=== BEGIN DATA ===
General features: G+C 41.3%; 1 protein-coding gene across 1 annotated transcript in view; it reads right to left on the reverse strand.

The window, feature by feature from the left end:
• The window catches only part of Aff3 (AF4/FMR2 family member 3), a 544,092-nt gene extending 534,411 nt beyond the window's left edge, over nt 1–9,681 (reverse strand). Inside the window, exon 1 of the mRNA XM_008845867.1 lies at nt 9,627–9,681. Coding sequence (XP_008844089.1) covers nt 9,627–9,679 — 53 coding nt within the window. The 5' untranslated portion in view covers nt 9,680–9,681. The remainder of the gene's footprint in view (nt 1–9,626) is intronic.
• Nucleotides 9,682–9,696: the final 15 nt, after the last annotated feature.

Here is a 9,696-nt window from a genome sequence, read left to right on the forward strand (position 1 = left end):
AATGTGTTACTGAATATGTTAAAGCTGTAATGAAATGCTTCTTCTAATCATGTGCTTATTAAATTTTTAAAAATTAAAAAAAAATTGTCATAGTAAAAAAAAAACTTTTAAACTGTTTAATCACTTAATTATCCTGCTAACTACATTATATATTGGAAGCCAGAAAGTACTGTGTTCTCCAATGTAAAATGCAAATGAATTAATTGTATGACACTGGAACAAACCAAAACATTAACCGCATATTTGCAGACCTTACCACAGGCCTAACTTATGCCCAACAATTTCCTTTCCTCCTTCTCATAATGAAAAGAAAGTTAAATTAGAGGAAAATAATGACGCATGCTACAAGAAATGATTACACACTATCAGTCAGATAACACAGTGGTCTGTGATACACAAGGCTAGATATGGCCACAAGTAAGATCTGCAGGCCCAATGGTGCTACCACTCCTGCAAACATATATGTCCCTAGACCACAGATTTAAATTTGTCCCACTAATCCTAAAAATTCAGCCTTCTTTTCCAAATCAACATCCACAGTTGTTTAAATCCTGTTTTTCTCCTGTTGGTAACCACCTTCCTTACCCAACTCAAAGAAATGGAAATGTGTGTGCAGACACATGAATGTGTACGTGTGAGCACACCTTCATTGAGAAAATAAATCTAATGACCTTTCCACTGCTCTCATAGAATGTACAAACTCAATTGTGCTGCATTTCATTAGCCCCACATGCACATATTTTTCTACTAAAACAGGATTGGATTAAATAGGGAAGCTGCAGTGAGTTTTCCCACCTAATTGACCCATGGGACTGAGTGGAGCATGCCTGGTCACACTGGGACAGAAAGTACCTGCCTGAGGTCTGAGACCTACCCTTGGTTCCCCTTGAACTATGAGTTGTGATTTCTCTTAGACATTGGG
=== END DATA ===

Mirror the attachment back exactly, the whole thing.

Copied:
General features: G+C 41.3%; 1 protein-coding gene across 1 annotated transcript in view; it reads right to left on the reverse strand.

The window, feature by feature from the left end:
• The window catches only part of Aff3 (AF4/FMR2 family member 3), a 544,092-nt gene extending 534,411 nt beyond the window's left edge, over nt 1–9,681 (reverse strand). Inside the window, exon 1 of the mRNA XM_008845867.1 lies at nt 9,627–9,681. Coding sequence (XP_008844089.1) covers nt 9,627–9,679 — 53 coding nt within the window. The 5' untranslated portion in view covers nt 9,680–9,681. The remainder of the gene's footprint in view (nt 1–9,626) is intronic.
• Nucleotides 9,682–9,696: the final 15 nt, after the last annotated feature.

Here is a 9,696-nt window from a genome sequence, read left to right on the forward strand (position 1 = left end):
AATGTGTTACTGAATATGTTAAAGCTGTAATGAAATGCTTCTTCTAATCATGTGCTTATTAAATTTTTAAAAATTAAAAAAAAATTGTCATAGTAAAAAAAAAACTTTTAAACTGTTTAATCACTTAATTATCCTGCTAACTACATTATATATTGGAAGCCAGAAAGTACTGTGTTCTCCAATGTAAAATGCAAATGAATTAATTGTATGACACTGGAACAAACCAAAACATTAACCGCATATTTGCAGACCTTACCACAGGCCTAACTTATGCCCAACAATTTCCTTTCCTCCTTCTCATAATGAAAAGAAAGTTAAATTAGAGGAAAATAATGACGCATGCTACAAGAAATGATTACACACTATCAGTCAGATAACACAGTGGTCTGTGATACACAAGGCTAGATATGGCCACAAGTAAGATCTGCAGGCCCAATGGTGCTACCACTCCTGCAAACATATATGTCCCTAGACCACAGATTTAAATTTGTCCCACTAATCCTAAAAATTCAGCCTTCTTTTCCAAATCAACATCCACAGTTGTTTAAATCCTGTTTTTCTCCTGTTGGTAACCACCTTCCTTACCCAACTCAAAGAAATGGAAATGTGTGTGCAGACACATGAATGTGTACGTGTGAGCACACCTTCATTGAGAAAATAAATCTAATGACCTTTCCACTGCTCTCATAGAATGTACAAACTCAATTGTGCTGCATTTCATTAGCCCCACATGCACATATTTTTCTACTAAAACAGGATTGGATTAAATAGGGAAGCTGCAGTGAGTTTTCCCACCTAATTGACCCATGGGACTGAGTGGAGCATGCCTGGTCACACTGGGACAGAAAGTACCTGCCTGAGGTCTGAGACCTACCCTTGGTTCCCCTTGAACTATGAGTTGTGATTTCTCTTAGACATTGGG